I’ve spent the last few hours thinking over my reactions to Cloverfield as well as gauging that of others. I’ve heard anecdotally that there’s been a lot of disappointed audiences — friends who really liked the film mention being surrounded by people booing and complaining at the end — because, as friend Nicole put it on ILX, there’s no ‘bullshit happy ending.’ (Which is doubly amusing that people would complain because the first minute of the film pretty much confirms there isn’t, with talk of the site formerly known as Central Park and all.)
So it’s a good thing it doesn’t have that kind of happy ending — this is definitely a top-notch horror/disaster film with a downer conclusion, and on many levels I really enjoyed it, and would happily recommend it to anyone interested. Also over on ILX, Slocki noted that “it didn’t do anything startlingly NEW but it did stuff that ppl have been fucking around with for a while now a whole lot better,” which is spot on. It takes advantage of current technologies and attitudes towards them very well — not just in the visual effects, which are very good if not always perfect (perhaps the eternal problem with CGI — we’ll see about the future), but in the fact that there can be mass documentation of a tragic disaster via cameras, cellphones and so forth, a democratization of image retrieval. If there has to be a suspension of disbelief involving the camera always being on and filming what needs to be filmed, it’s no more a problem than, say, a pulp era horror narrator writing out complete sentences in a diary about the evil creature about to nibble his limbs off, and is in fact a lot more logical. (Blair Witch Project obviously dealt with that some time back as well, but more on that film and one part of it in particular later.)
That said, there’s a big problem of squaring the circle that the film must wrestle with and which I ended up wrestling with even more, perhaps — on the one hand, it uses plenty of tropes and situations that are familiar and even expected, with two main arcs: the love story, conventional enough at the start, and then the horror/disaster story, which then knocks the love story for a loop and shapes it towards a new end. Now, none of this is new, as Slocki noted, so there’s no point in criticizing it for that! In fact that’s part of the joy of the film, in seeing how that aspect must work with what’s on the other hand: verisimilitude as much as possible. The conceit of the film is that it’s a documentary record of ‘what really happened’ and as such the idea is that the actions, the actors, everything seen in the film must seem as unforced and as logical as can be demonstrated in order to fully succeed — and again, nothing new here either.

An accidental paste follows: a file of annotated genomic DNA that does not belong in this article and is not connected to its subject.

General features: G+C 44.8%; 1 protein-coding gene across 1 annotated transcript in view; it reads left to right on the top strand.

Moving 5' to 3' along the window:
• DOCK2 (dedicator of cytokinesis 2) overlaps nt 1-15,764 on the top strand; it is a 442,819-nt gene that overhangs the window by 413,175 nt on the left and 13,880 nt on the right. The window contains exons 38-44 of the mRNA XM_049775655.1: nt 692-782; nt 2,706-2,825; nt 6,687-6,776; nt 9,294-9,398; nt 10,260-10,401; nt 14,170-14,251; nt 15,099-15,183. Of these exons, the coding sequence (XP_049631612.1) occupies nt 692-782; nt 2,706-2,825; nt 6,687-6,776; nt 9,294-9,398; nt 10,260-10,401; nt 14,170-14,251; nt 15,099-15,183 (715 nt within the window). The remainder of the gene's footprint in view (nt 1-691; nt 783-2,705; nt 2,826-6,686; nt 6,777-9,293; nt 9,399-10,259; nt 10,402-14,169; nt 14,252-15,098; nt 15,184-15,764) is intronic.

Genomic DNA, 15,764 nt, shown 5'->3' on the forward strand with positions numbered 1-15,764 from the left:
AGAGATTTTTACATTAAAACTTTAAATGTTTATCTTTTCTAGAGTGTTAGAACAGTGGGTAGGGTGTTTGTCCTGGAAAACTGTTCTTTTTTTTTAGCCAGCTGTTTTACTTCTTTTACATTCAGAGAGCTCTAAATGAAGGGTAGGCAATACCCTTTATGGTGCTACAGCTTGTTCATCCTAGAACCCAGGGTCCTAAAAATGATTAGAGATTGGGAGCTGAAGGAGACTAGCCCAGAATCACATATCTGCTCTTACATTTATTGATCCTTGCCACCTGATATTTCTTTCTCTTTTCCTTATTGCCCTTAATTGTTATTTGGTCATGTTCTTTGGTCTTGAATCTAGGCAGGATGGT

In the end, the filmmakers got very, very close with making this fully work for me. But not quite, and I’ve been in some back and forths with folks about why that is, and my post here isn’t probably going to spell it all out to my satisfaction, but it might explain why I left the film being impressed by it, thinking it was very admirable, still falling short of what would have been a grand slam. It’s probably all been said before by others about other films and works of art, for that matter, but anyway:
In this very good article with comments from the filmmakers, the author notes, “Rather than focusing on the attempts to battle the monster, the film settles in with the individual dramas of those caught up in its destructive wake.” This is echoed in various comments in the article, while friends who really liked it have mentioned how much they appreciated that focus, finding that the love story was the center of the film without which everything else doesn’t make sense.
Now the thing is, I agree with this take — it is exactly what the film aims for, and the structure of the story fully plays this out. However, in order for it to work emotionally, there has to be a resonance with the characters in question for the viewer, a putting yourself in their shoes to imagine the kind of things you might do and think were you them. There’ve been a lot of complaints that this falls flat because the characters are ‘just New York yuppie scum’ or the like — rubbish, that’s a pointless objection. I had no problem with the characters at all, many had a slew of good lines and the actors played them quite well.